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- Alex Paylor -

Published: Sept 06 98

"Very Ince-teresting"

So where is the vitriolic campaign directed against Paul Ince?

Hey, if David Beckham deserves it, then why not Ince?

After all, had England not been reduced to 10 men against Sweden in this past weekend’s Euro 2000 qualifier then maybe they could have come home with at least a draw. But reading the Sunday newspapers and seeing the Ince dismissal receive little more than passing mention makes my blood boil.

Don’t get me wrong. I do not want Paul Ince to be the target of the kind of hate campaign of which David Beckham has been the target ever since he was, unjustly in my opinion, sent off against Argentina in the World Cup. No-one deserves that kind of treatment.

But, can anyone tell me what the difference is between the two incidents? In fact, to me, what Ince did was far more stupid than Beckham’s act of folly.

In the full knowledge he was already on a yellow card, Ince launched a horrendous tackle on Henrik Larsson. Did he expect referee Pierluigi Collina to ignore it? Even the pub league player knows enough to restrain himself when under the cloud of a caution.

But so far there has been no cry for Ince’s head, or at least his humiliation. And I doubt there will be. West ham fans won’t talk of brandishing 10,000 red cards in Ince’s face when Liverpool plays at Upton Park this season. Liverpool fans will suffer collective amnesia, and will barrack Beckham while ignoring Ince’s indiscretion.

So what’s the difference? We all know the answer to that question. Beckham is a Manchester United player, and as such is fair game for the idiot element, a larger contingent amongst football supporters than most of us would like to admit. Ince is on Liverpool’s books, and since Liverpool have been nowhere near as successful as United this decade, the club’s players aren’t anywhere near as reviled as are United’s.

With all due respect to Ince’s wife, Claire, she isn’t a rich and famous celebrity in her own right. Beckham’s fiancée is, and that fact seems to make the couple and their relationship valid targets for some of the most obscene verbal viciousness ever heard at any football ground.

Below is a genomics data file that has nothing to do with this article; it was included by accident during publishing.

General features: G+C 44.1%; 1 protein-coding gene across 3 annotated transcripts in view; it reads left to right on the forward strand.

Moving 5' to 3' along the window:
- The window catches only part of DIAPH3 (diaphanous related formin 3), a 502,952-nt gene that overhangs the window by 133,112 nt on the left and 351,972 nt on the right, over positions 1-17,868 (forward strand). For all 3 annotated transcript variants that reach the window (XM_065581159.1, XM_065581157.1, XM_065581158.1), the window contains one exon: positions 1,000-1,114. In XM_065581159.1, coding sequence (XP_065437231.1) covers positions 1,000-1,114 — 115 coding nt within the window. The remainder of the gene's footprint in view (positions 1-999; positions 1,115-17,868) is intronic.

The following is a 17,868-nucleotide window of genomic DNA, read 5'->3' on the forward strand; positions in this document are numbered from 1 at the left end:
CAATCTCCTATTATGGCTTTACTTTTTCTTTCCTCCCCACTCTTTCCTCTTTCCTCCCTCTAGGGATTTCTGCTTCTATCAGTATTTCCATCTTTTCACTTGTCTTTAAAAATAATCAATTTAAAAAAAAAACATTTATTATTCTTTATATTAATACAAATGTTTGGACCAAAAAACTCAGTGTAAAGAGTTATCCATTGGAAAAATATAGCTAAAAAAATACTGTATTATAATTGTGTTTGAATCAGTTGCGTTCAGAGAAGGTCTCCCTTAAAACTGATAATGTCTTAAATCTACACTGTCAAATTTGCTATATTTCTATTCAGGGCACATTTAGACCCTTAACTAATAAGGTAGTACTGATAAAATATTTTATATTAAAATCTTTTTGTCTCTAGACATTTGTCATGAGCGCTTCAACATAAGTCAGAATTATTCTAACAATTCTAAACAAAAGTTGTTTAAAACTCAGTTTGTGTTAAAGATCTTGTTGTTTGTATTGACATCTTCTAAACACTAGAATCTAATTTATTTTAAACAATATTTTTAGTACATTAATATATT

Is it fair? Of course not. But it is a fact of life that with success comes envy, and hatred.

United players, and fans are used to it.

But a situation like this illuminates how unjust it really is.

While speaking of England internationals, I wonder just how long it will be before Glenn Hoddle either jumps or is pushed. To my mind, it can’t happen too soon. England will win nothing under Hoddle. When you lose the respect of the players you are done. Ask Wilf McGuinness and Frank O’Farrell, to draw upon the experience of just two managers from United’s past.

In Hoddle’s case, he has no-one other than himself to blame. Oh, he will find others to condemn for his situation. But the truth is Hoddle has committed hari kari with the pen, which it has long been said is mightier than the sword.

Let’s put it this way. You have a boss who has told everyone he knows about your work habits, and about mistakes you have made in the workplace. Now, you know he has made enough mistakes of his own, but you hear through the grapevine he has managed to place the blame for those mistakes on you and your fellow workers. The question is: Do you ever want to work for this self centered, self righteous sod again? I wouldn’t, and I don’t think most of the England players do either.